To compose the groups, the workers were invited using posters displayed in the murals of the unit with information on the study, the inclusion and exclusion criteria, and contact information of the researcher responsible for the study. Of the 50 workers who met the criteria, 11 expressed their interest in participating in the study by contacting the researcher and eight attended the meetings.

Data were collected in June 2010 during to GF sessions with an average duration of 90 minutes each. The meetings were held in a location that guaranteed the privacy and comfort of the participants in the institution itself, at the times and days previously scheduled with the workers.

The researcher responsible for conducting the topics (moderator) and two observers who helped record the meetings also participated(1313. Thofehrn MB, Montesinos MJL, Porto AR, Amestoy SC, Arrieira ICO, Mikla M. Grupo focal: una técnica de recogida de datos en investigaciones cualitativas. Index Enferm. 2013 [citado 2015 agosto 12]; 22(1-2):75-8. Disponible en: http://scielo.isciii.es/scielo.php?script=sci_arttext&pid=S1132-12962013000100016&lang=pt.
http://scielo.isciii.es/scielo.php?scrip...
). In the first session, we presented the objective and rationale of the research and asked participants to read and, if they agreed with the terms, to sign the informed consent statement. Subsequently, the moderator notified the participants that an essential prerogative for the proper development of this group was a statement of ethical confidential and respectful commitment, which was signed by all group participants(13).

In the first session, the workers responded a characterisation tool with information on sex, age, professional category, and time in service. To protect their identities, the participants were identified with the letter “T” followed by sequential Arabic numeral according to the order of delivery.

Then, the group was asked to explain how they define violence at work and to report any experiences at work in the dialysis unit. At the end of the meeting, the participants agreed that the most significant expression of violence in nursing work came from the haemodialysis patients.

In the second session, the workers addressed the strategies they use to deal with violence by answering the question, “Which nursing strategies do you use in situations of violence perpetrated by patients during the haemodialysis service?”. The discussions were recorded in audio, as agreed by the participants, and later transcribed in full using a text editor for later analysis along with the records of the observers.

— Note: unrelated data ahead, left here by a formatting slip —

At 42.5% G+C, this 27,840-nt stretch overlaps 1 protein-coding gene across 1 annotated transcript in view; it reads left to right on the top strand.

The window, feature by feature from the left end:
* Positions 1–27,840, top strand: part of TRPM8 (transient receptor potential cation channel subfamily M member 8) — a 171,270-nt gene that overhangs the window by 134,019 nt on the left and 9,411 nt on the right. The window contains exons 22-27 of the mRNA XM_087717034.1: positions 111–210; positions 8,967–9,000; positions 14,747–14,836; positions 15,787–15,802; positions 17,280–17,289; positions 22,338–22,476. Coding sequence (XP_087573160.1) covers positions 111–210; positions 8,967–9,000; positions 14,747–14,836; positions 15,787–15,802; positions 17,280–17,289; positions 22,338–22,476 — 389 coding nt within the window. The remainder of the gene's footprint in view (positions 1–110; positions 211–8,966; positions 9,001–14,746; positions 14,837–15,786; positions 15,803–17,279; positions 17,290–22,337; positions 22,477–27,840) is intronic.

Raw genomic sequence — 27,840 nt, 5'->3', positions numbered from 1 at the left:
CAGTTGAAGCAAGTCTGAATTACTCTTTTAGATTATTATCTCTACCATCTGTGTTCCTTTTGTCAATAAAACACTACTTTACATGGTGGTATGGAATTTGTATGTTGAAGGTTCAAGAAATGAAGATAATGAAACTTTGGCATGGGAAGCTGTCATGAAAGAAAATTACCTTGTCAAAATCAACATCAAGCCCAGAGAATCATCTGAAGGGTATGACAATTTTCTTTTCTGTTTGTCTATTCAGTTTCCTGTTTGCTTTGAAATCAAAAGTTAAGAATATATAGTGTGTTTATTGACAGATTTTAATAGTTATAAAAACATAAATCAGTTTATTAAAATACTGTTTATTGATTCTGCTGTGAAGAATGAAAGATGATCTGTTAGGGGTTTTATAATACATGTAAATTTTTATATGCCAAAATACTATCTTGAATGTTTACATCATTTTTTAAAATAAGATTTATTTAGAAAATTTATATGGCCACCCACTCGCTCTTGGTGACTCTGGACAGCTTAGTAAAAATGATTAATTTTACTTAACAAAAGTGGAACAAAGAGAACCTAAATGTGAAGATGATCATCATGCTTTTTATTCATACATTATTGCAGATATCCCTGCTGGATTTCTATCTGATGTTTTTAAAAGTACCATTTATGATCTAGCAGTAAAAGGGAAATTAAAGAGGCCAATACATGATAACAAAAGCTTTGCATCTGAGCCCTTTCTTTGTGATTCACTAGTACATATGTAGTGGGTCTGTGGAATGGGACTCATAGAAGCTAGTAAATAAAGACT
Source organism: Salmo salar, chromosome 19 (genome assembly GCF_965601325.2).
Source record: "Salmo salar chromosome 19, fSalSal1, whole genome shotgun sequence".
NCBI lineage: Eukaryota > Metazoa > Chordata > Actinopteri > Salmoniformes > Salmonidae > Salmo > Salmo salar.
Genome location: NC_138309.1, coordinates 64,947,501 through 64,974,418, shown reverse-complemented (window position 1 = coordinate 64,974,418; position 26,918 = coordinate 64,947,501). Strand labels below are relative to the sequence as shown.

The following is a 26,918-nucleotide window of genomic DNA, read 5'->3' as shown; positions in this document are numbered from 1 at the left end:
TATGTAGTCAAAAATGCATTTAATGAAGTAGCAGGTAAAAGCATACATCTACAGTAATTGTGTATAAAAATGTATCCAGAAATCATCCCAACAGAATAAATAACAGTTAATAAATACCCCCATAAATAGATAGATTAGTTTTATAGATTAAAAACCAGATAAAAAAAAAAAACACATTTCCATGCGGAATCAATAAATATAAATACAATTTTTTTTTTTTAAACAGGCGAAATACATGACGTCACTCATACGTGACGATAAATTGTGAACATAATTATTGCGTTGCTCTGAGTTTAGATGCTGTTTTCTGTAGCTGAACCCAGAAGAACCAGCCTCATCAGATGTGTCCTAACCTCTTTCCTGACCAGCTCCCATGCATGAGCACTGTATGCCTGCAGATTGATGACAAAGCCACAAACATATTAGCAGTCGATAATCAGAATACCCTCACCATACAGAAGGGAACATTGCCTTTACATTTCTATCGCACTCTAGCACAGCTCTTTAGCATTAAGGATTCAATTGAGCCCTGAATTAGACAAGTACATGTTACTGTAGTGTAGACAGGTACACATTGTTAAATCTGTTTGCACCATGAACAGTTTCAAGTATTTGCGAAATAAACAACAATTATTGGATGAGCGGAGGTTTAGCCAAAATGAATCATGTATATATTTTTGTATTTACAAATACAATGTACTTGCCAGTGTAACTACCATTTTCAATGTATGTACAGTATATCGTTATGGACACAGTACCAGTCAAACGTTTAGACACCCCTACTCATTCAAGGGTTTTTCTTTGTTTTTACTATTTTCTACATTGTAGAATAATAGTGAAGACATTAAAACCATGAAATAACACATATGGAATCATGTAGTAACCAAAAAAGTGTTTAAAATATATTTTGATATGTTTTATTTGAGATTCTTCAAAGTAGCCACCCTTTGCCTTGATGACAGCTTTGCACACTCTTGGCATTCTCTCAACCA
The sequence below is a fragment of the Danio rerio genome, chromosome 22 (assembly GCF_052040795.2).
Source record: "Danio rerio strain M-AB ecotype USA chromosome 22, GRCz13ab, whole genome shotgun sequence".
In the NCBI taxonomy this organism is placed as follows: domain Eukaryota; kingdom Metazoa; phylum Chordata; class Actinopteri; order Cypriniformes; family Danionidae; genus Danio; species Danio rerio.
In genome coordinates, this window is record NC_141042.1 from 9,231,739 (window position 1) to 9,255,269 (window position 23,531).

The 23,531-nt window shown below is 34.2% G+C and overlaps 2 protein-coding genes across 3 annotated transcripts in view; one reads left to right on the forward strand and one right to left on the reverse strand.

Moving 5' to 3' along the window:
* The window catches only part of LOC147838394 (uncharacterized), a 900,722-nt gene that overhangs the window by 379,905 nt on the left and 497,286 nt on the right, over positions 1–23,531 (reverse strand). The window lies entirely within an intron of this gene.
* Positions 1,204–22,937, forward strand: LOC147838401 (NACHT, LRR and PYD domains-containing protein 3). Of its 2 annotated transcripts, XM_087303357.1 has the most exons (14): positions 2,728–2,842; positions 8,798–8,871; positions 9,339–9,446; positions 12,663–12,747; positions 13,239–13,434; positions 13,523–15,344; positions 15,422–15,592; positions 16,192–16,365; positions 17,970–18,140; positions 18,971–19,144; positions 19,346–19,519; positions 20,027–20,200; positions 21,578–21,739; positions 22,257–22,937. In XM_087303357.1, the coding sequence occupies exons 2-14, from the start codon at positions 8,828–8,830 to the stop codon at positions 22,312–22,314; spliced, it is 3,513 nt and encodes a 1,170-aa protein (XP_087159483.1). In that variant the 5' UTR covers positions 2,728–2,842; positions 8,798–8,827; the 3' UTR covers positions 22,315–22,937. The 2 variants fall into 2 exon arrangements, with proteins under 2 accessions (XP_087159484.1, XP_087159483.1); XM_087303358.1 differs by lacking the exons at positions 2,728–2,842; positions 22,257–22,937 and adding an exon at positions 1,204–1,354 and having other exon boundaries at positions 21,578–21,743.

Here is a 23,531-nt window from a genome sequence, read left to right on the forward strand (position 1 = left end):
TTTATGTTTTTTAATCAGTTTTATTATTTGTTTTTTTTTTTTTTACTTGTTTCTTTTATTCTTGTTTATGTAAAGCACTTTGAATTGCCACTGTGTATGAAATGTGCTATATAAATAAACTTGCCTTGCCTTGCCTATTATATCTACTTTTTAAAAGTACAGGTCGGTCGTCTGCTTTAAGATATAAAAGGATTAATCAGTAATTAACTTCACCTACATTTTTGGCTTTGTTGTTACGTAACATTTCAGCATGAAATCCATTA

After exhaustive reading of the material, the data were analysed using the thematic content technique(1212. Minayo MCS. O desafio do conhecimento: pesquisa qualitativa em saúde. 14. ed. São Paulo: Hucitec; 2014.) according to the stages of pre-analysis, material exploration, and processing of results. The data were analysed around the theme, “strategies used by the nursing staff of a haemodialysis service in situations of violence by patients during care”, and structured into four thematic categories described in the results of this study.

The study is based on a master’s dissertation(1414. Cordenuzzi OCP. Violência no trabalho da enfermagem em um serviço de hemodiálise [dissertação]. Santa Maria (RS): Programa de Pós-Graduação em Enfermagem, Universidade Federal de Santa Maria; 2011.) and observed with the recommendations for the ethical conduct of research involving humans. The study received a favourable opinion from the ethics research committee of the Universidade Federal de Santa Maria (UFSM) with the number of the Certificate of Presentation for Ethical Assessment (CAEE) 0017.0.243.000-10.

RESULTS

Eight members of the nursing staff participated in this study, of which six were women and two were men, aged from 24 to 49 years, with a four to 28-year background in nursing. Of the eight participants, two were nurses, four were technicians and two were nursing assistants. In relation to the time worked in the haemodialysis unit, the period ranged from two to 17 years.

The strategies used by the nursing staff of the haemodialysis unit in situations of violence by patients during care were represented in the following categories: Tolerating violence due to the patient’s health condition; Working around conflicting situations and giving in to patient’s requests; Adopting a position of rejection to violence; and Staying away from the aggressor patient.